Taekwondo (TKD) and karate are martial sports which require athletes to reproduce
whole-body complex skills in reduced time-frames during competition. It is important to
determine whether differences exist between training 'maximum' (normal) and
competition 'maximum' (100%) modes of execution of a movement combination, to
ensure training executions adequately and specifically reflect those in competition.
Three-dimensional analyses of five athletes from each sport were conducted.
Kinematic differences between execution modes were measured and the kinetic causes for
these differences were investigated and related to the motor control involved in these
martial arts combinations. The analysis used a fourteen-segment representation of the
martial athlete, incorporating both functional and predictive joint centres and subject
specific inertia data, and was designed to best represent the explosive movements observed
in both sports.
The study showed that athletes lowered the execution times of their combinations in
100% mode, but did so using different strategies. If contact velocities of a technique
increased this was achieved by increasing the peak velocity alone, if it decreased this was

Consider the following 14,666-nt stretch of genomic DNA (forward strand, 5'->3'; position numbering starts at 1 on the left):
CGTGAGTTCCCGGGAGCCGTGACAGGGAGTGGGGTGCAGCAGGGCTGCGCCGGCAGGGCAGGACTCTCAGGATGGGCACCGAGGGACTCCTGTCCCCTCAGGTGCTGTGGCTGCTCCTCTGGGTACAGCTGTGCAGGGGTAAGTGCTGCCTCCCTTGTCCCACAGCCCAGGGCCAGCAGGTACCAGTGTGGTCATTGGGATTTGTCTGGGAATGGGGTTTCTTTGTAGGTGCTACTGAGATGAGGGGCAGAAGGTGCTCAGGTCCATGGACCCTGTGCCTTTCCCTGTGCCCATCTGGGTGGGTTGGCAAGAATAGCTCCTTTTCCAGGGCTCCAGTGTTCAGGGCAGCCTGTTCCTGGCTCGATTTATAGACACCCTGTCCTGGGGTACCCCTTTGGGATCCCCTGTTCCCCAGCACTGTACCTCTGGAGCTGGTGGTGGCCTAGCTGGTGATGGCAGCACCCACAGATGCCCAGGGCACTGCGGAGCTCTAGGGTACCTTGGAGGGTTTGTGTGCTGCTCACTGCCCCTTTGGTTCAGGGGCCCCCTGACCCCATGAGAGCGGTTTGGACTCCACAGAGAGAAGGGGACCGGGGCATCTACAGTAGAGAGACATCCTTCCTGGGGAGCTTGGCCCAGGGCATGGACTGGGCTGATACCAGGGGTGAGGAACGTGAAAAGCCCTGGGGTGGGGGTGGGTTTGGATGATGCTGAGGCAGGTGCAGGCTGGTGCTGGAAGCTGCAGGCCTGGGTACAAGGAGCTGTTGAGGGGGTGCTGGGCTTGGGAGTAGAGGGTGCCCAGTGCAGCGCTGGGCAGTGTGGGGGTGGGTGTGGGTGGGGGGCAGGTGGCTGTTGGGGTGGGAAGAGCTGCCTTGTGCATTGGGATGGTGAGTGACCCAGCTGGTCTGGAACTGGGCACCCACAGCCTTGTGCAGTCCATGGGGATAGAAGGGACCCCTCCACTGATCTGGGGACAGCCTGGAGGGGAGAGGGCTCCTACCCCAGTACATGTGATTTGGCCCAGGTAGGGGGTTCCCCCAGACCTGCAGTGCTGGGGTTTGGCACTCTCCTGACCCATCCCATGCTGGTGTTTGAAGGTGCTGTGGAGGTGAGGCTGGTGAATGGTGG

due to a lower peak velocity and a different deceleration pattern. The striking limb showed
few angle differences at target contact between execution modes. More angle differences
were observed for central segments which appeared to be related to controlling the
effective mass of a technique and the athletes attempting to reduce the transfer time
between techniques of the combination in 100% mode. The striking limbs demonstrated
low variability in joint moments, while more moment variability was observed for other
in the central segments. Joint moments were more variable in 100%
mode even though their trends and joint angle regularity were maintained. This variability
in moments may be required to keep the movement on track. TKD athletes did not
optimise their kicks for maximal impact when kicking the training target pads. Karate
athletes controlled energy transfer to the target when attacking the head through controlling
effective mass and the moment sequencing of the striking limb, rather than velocity.
Practical implications of the study were: TKD athletes should include combination
training on heavy targets; combinations can be improved by focussing on the initial and
transfer phases; and strengthening central and support segments may reduce chronic injury.
Doctoral Thesis. Submitted in partial fulfilment of the requirements for the award of Doctor of Philosophy of Loughborough University.